She slings hamburgers in a Long Island fast food restaurant. He programs computers at a nearby electronics company. But after hours Fleurette Arsenault and Danny Littel slip out of such mundane lives and into black-sequined leotards. They lace up their roller skates. They tango, waltz, fox-trot-dance.
It is more than a case of Saturday Night Wheeler. Arsenault, 21, and Littel, 27, are the world’s best roller-skating couple. At the Pan Am Games in July they won the gold medal in artistic roller skating, the first year the event had been part of the competition. This week they are in West Germany, seeking their third straight world championship. “It’s hard to be graceful on rollers,” says ice-skating queen Jo Jo Starbuck, who learned firsthand as a commentator at a Colorado sport festival this summer. “But Dan and Fleurette are so smooth and exciting you don’t even notice their skates.”
Artistic skating (roller hockey and speed skating are other variations of the sport) is only now attracting attention, partly because of the roller disco craze. Yet Littel and Arsenault have been performing together since 1975. Littel’s then partner turned pro and he phoned Arsenault, whom he had seen at previous competitions. The next year they placed second in the world at Rome.
“Before that they didn’t exhibit much flair, but once they became champs, they skated like champs,” says their coach, Jack Burton. Starbuck adds magnanimously, “Roller skating is much more difficult than ice skating. Only two or three inches of our blade hits the ice at one time; to turn takes only the slightest movement. With rollers, turns take tremendous control.”
Arsenault and Littel practice 25 hours a week. In competition couples skate four compulsory dances (waltz, fox-trot, march and tango) and one freestyle. Says Littel, “Free dance has a lot of strange moves and many of our steps come up purely by accident.”
Arsenault, daughter of a Boston factory worker, began skating at age 7 and never lacked for rivals. Sister Denise, 25, is now a skating teacher; Claudette, 16, placed second in a junior dance event at the 1979 Nationals; brother Remond, 23, played roller hockey, and David, 18, has danced competitively.
After high school Arsenault commuted to New York weekends to work with Littel and coach Burton for three and a half years. Then she decided to move. “My parents didn’t like their little girl taking off for the big city,” she smiles. “But if I was serious I had no other choice.”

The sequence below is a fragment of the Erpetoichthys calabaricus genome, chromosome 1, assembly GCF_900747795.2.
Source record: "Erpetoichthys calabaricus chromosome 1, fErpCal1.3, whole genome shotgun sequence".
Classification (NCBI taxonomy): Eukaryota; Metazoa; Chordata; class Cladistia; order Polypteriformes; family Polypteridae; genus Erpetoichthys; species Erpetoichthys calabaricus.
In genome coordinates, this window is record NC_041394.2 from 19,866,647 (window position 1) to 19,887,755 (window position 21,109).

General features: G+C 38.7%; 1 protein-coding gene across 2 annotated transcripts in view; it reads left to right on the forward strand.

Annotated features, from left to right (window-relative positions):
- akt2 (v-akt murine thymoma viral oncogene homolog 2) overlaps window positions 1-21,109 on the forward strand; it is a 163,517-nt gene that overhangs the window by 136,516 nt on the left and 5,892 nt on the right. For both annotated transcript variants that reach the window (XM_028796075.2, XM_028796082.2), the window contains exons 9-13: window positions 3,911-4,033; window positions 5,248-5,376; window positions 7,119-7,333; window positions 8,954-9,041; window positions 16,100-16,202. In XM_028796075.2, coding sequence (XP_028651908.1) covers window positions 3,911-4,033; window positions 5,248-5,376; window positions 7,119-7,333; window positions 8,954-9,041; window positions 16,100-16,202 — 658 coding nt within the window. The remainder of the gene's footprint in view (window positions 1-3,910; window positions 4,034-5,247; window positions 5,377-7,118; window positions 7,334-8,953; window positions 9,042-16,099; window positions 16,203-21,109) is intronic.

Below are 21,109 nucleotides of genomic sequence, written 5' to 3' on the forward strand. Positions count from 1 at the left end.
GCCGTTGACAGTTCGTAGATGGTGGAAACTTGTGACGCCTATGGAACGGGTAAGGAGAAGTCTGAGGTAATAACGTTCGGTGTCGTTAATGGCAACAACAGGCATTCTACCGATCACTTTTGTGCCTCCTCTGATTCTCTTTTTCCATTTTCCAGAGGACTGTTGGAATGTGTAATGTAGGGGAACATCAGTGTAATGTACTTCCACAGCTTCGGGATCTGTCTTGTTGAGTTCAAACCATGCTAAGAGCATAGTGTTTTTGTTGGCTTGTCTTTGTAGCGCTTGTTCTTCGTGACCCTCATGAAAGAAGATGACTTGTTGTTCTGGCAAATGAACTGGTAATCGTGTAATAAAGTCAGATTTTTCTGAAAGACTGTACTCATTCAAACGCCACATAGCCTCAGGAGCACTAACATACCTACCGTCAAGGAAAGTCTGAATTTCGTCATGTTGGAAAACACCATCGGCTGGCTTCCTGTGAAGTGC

Littel grew up in San Diego and attended Mesa Junior College, intending to be a lab technician. At 5’10”, 145 pounds, he swam and played baseball. But he was always a street skater, even if he never placed better than second in serious competition before he partnered with Fleurette.
That partnering “is strictly platonic,” stresses Fleurette (for the benefit of a new West Coast boyfriend), though she and Littel share a two-bedroom Farmingdale apartment. “It helps with expenses,” Littel says.
The skaters occasionally escape formal training at a New York roller disco called Wednesday’s. Says Littel, “Disco is a lot less work than dance skating, but at least it has made people forget the Roller Derby image.” Fleurette, however, huffs, “Disco does cheapen the artistic side of skating.”
But if art is long, so is the list of expenses for international competition. After an exhibition tour this fall, Fleurette and Danny will turn pro and teach in Orlando, Fla. They are also working on a book, Dancing on Wheels. As one indication of the competitive pressure they are under, both are heavy smokers.
“I forget what a normal life is,” confesses Arsenault. “At 7, I had to choose between violin lessons and skating. There’s never any time for friends. The older you get, the more difficult the choices get. Many times I’ve wanted to give it all up.” But, insists Littel, “The winning and the glory in the end make it worthwhile.”